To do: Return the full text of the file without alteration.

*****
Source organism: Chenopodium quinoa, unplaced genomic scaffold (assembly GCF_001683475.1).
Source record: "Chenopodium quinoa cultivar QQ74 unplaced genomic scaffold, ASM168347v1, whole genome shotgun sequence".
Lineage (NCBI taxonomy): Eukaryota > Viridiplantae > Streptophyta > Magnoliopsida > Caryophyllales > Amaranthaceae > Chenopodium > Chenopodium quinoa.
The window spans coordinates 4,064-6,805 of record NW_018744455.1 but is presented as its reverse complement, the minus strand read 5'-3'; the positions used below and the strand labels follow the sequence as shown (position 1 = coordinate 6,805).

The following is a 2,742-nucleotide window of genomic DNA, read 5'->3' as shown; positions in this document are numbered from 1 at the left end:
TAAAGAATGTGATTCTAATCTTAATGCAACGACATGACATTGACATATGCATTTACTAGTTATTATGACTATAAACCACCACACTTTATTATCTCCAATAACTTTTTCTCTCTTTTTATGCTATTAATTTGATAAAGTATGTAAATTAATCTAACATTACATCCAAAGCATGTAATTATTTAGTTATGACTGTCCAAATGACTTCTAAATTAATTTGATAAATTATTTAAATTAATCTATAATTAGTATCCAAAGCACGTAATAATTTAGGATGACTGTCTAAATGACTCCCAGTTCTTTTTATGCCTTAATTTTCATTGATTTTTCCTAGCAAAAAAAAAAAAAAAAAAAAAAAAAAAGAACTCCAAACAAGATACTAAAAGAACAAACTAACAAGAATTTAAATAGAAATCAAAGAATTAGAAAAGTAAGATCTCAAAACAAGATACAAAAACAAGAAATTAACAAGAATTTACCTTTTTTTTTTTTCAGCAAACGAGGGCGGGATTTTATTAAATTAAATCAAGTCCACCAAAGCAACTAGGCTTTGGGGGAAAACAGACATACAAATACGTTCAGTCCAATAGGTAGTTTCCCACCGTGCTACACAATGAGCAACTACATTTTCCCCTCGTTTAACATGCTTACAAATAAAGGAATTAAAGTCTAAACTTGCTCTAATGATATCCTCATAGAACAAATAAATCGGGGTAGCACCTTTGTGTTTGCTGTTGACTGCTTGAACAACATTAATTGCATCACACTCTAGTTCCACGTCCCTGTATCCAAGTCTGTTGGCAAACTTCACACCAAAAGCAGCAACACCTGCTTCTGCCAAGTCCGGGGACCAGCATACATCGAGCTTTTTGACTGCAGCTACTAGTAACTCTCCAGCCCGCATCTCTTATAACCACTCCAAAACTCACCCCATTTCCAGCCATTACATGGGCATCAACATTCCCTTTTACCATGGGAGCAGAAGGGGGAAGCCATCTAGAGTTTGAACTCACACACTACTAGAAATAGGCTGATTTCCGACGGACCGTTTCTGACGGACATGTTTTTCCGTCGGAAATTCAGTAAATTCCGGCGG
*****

Source organism: Chenopodium quinoa, unplaced genomic scaffold (assembly GCF_001683475.1).
Source record: "Chenopodium quinoa cultivar QQ74 unplaced genomic scaffold, ASM168347v1, whole genome shotgun sequence".
Lineage (NCBI taxonomy): Eukaryota > Viridiplantae > Streptophyta > Magnoliopsida > Caryophyllales > Amaranthaceae > Chenopodium > Chenopodium quinoa.
The window spans coordinates 4,064-6,805 of record NW_018744455.1 but is presented as its reverse complement, the minus strand read 5'-3'; the positions used below and the strand labels follow the sequence as shown (position 1 = coordinate 6,805).

The following is a 2,742-nucleotide window of genomic DNA, read 5'->3' as shown; positions in this document are numbered from 1 at the left end:
TAAAGAATGTGATTCTAATCTTAATGCAACGACATGACATTGACATATGCATTTACTAGTTATTATGACTATAAACCACCACACTTTATTATCTCCAATAACTTTTTCTCTCTTTTTATGCTATTAATTTGATAAAGTATGTAAATTAATCTAACATTACATCCAAAGCATGTAATTATTTAGTTATGACTGTCCAAATGACTTCTAAATTAATTTGATAAATTATTTAAATTAATCTATAATTAGTATCCAAAGCACGTAATAATTTAGGATGACTGTCTAAATGACTCCCAGTTCTTTTTATGCCTTAATTTTCATTGATTTTTCCTAGCAAAAAAAAAAAAAAAAAAAAAAAAAAAGAACTCCAAACAAGATACTAAAAGAACAAACTAACAAGAATTTAAATAGAAATCAAAGAATTAGAAAAGTAAGATCTCAAAACAAGATACAAAAACAAGAAATTAACAAGAATTTACCTTTTTTTTTTTTCAGCAAACGAGGGCGGGATTTTATTAAATTAAATCAAGTCCACCAAAGCAACTAGGCTTTGGGGGAAAACAGACATACAAATACGTTCAGTCCAATAGGTAGTTTCCCACCGTGCTACACAATGAGCAACTACATTTTCCCCTCGTTTAACATGCTTACAAATAAAGGAATTAAAGTCTAAACTTGCTCTAATGATATCCTCATAGAACAAATAAATCGGGGTAGCACCTTTGTGTTTGCTGTTGACTGCTTGAACAACATTAATTGCATCACACTCTAGTTCCACGTCCCTGTATCCAAGTCTGTTGGCAAACTTCACACCAAAAGCAGCAACACCTGCTTCTGCCAAGTCCGGGGACCAGCATACATCGAGCTTTTTGACTGCAGCTACTAGTAACTCTCCAGCCCGCATCTCTTATAACCACTCCAAAACTCACCCCATTTCCAGCCATTACATGGGCATCAACATTCCCTTTTACCATGGGAGCAGAAGGGGGAAGCCATCTAGAGTTTGAACTCACACACTACTAGAAATAGGCTGATTTCCGACGGACCGTTTCTGACGGACATGTTTTTCCGTCGGAAATTCAGTAAATTCCGGCGG